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Issues in accessing biologics for lupus patients in Ireland

By Niamh Quinlan - 21st Jun 2022

biologic drugs

Irish rheumatologists are struggling to access two recently-approved biological drugs to treat lupus, the ISR 2022 Spring Meeting heard. 

Dr Eoghan McCarthy, Consultant Rheumatologist at Beaumont Hospital, Dublin, gave an update on the use of biologic drugs in systemic lupus erythematosus (SLE), the most common type of lupus. 

The monoclonal antibody drug belimumab, which can be used to treat patients with SLE over the age of five years and adults with lupus nephritis, has been approved for use in the EU since 2011. Another monoclonal antibody, anifrolumab, which is given to SLE patients with autoantibodies who still have moderate-to-severe disease despite standard treatment, was approved in the EU in February 2022. Neither drug are currently available in Ireland, however, he said. 

“It is disease activity that you need to try and get under control as quickly as possible because those are the things that will cause damage,” Dr McCarthy told the meeting. “But over time… the treatments that you’re actually exposing these patients to is what causes the accumulation of damage.” 

“So, anything you can do to reduce damage, and therefore anything you can do to reduce the accumulative burden of steroid exposure to these patients, and reducing disease activity in a rapid manner will be associated with improved outcomes for our patients. And that’s the desperation that we all have as rheumatologists… how do you manage to do that without having to rely on such toxic medications.” 

Belimumab was approved as an add-on therapy for SLE. “I think it is important that, actually, it looks like it’s a reasonably safe drug in terms of standard of care,” said Dr McCarthy. The drug is approved for patients with active, antibody-positive SLE with a high degree of disease activity despite already receiving standard treatment. 

Anifrolumab, approved only months before the ISR Spring Meeting, “looks to be quite a promising drug”, he commented. “There’s a rationale that interferon inhibitors may… reduce SLE activity.” 

In SLE, a protein called type I interferon is involved in causing the immune system to attack normal cells and tissues. Anifrolumab works by blocking the action of this protein and then reduces inflammation and organ damage. 

As part of showing the efficacy of biologics in the real world, Dr McCarthy spoke about the British Isles Lupus Assessment Group Biologic Register (BILAG-BR), a study underway in UK hospitals to assess the safety and effectiveness of biologic and biosimilar treatment for SLE. “The fact that we are demonstrating efficacy in the type of patients that are walking into your clinic is important,” he said.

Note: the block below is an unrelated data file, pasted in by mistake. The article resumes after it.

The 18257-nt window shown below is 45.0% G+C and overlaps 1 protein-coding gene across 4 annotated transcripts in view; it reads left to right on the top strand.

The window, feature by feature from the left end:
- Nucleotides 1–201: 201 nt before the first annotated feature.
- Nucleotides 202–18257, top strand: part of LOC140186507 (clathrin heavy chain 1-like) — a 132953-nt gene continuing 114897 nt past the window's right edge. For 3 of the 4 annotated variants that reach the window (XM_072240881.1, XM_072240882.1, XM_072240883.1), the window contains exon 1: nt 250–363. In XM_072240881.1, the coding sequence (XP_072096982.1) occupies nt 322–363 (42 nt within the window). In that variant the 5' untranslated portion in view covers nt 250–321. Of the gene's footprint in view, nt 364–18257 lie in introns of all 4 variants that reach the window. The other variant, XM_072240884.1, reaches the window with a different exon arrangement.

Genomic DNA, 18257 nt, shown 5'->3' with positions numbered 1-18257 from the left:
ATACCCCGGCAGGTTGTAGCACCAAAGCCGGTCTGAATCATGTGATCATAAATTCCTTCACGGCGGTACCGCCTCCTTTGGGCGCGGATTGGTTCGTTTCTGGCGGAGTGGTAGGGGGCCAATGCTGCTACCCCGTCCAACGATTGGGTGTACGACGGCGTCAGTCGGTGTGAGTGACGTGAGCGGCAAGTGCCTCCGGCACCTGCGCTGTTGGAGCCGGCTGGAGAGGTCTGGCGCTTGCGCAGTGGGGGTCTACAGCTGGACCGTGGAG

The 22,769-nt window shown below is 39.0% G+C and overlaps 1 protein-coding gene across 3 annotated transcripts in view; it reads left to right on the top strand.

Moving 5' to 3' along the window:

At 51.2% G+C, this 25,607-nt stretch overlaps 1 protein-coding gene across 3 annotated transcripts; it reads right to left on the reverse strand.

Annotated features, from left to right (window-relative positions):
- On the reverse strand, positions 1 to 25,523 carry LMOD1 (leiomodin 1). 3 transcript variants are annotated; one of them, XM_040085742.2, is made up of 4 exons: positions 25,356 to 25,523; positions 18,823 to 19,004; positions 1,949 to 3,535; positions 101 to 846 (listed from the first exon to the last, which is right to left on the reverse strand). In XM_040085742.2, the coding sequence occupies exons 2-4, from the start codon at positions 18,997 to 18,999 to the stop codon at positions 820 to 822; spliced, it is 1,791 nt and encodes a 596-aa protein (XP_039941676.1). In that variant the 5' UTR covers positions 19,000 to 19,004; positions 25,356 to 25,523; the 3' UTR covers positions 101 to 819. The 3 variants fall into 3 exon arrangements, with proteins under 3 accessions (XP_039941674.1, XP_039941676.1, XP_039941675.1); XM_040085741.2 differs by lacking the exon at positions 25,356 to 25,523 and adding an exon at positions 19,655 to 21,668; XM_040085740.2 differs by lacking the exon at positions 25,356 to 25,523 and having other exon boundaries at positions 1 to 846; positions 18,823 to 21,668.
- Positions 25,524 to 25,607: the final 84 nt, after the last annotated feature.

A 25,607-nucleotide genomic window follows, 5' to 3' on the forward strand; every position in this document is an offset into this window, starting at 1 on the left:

“For patients, I think it’s really important to understand the application and the safety of these drugs in the real-world setting, particularly as more and more of them come through,” he added, “because all our patients are going to be receiving a kind of belimumab or anifrolumab on the background of having probably multiple courses of [other treatments].” 

Dr McCarthy told the Medical Independent (MI) that the main takeaway from his talk at the meeting was that: “We as treating clinicians in Ireland are unable to access either belimumab or anifrolumab at present.” 

In response to queries from MI as to why this was the case, the HSE said it had not received the necessary applications for the drugs from their manufacturers. 

“Pharmaceutical companies are required to submit formal applications to the HSE if they wish their medicines to be added to the list of reimbursable items/funded via hospitals,” a spokesperson for the Executive said. 

The corporate pharmaceutical unit (CPU) within the HSE is responsible for accepting and considering pricing and reimbursement applications from the pharmaceutical industry. “As of 30 May 2022, the HSE CPU can confirm that a pricing and reimbursement application has not been submitted by the pharmaceutical company (AstraZeneca) for anifrolumab.” 

Regarding belimumab, the HSE drugs group, responsible for recommendations on pricing and reimbursement of medicines, was “unable to support the pricing approval of this medicine in 2013 due to the absence of a health technology assessment (HTA)”. The HSE spokesperson said, to date, GlaxoSmithKline Pharmaceuticals has not submitted a HTA dossier for belimumab to the National Centre for Pharmacoeconomics for assessment. 

Irish Society for Rheumatology, Spring Meeting, Sligo Park Hotel, 19-20 May 2022 

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